Delhi Journal of Ophthalmology

Practice Of Ophthalmic Self-Medication Among Patients In Central India: Questionnaire Based Study

Lipi Chakrabarty
Department of Ophthalmology
Chandulal Chandrakar Memorial Medical College & Hospital
Durg, Chhattisgarh, India

Editor-in-Chief, Delhi Journal of Ophthalmology, Dr R.P.Centre, AIIMS.

Corresponding Author:

Lipi Chakrabarty 
MBBS, DNB, MNAMS (Ophthalmology), FAEH (Glaucoma) 
Chandulal Chandrakar Memorial Medical College & Hospital
Durg, Chhattisgarh, India

Received: 14-SEP-2020 Accepted: 14-OCT-2020 Published Online: 05-OCT-2021

Purpose: To identify and analyze the practice of ocular self-medication in adult patients attending an ophthalmology clinic in central India.

Methods: A cross sectional, descriptive, questionnaire-based observational study was carried out at Durg, Chhattisgarh, India over a period of eight months from July 2017 to February 2018. The study included 1490 consecutive and consenting adult patients reporting for the first time in a private ophthalmology clinic. Self-medication was defined as the use of ophthalmic medicines used in the past one year without consultation of health care professionals. Responses to a semi-structured questionnaire covering socio-demographic details and various aspects of eye medication usage like duration, source, reason etc. were obtained with a face-to-face interview. The relationship between self-medication and demographic factors was analyzed using chi-square test of association, univariate analysis and multivariable logistic regression.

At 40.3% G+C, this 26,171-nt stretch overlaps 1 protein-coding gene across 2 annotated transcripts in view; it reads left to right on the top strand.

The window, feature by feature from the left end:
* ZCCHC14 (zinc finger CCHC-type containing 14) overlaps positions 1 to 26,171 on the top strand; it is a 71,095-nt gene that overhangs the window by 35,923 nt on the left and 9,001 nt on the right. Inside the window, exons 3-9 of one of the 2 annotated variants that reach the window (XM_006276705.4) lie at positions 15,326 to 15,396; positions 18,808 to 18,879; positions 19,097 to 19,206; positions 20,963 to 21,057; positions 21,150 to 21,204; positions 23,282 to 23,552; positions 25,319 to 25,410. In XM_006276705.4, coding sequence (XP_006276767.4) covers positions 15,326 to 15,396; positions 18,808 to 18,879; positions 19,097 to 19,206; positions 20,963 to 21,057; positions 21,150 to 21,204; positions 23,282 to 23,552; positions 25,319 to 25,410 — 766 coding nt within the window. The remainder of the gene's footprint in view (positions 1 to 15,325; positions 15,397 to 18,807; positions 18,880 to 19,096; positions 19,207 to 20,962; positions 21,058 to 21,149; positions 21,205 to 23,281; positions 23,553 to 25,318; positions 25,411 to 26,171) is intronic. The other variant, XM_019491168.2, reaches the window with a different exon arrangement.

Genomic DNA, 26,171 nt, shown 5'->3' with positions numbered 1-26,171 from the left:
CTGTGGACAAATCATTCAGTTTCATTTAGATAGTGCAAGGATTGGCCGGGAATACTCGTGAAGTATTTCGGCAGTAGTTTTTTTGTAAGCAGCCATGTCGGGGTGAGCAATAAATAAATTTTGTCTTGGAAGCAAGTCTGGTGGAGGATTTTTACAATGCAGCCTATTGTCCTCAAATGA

Results: 432 subjects (29%) reported using ophthalmic medications without consulting an ophthalmologist. Patients used medications commonly for itching of eyes (41%), burning sensation (39%) and watering (38%). The most common used eye drops were ayurvedic and herbal (21%), antibiotics (17%) and antibiotic-steroid combination (10%). Of the patients who self-medicated, majority used medications recommended by pharmacist or relatives and friends. Males (OR: 1.51, p= 0.0007), married subjects (OR: 2.05, p= 0.0001) and rural patients (OR: 1.29, p= 0.046) were more likely to self-medicate. No significant difference was found in self-medication practices according to age (p=0.291) and level of education (p=0.983).

Conclusion: Arbitrary practice of ophthalmic self-medication is prevailing. This warrants educational efforts, public awareness and regulatory legislations to lessen the consequences.

Keywords :Self-Medication, Eye Drops, Ophthalmic Medicine, Questionnaire, Central India

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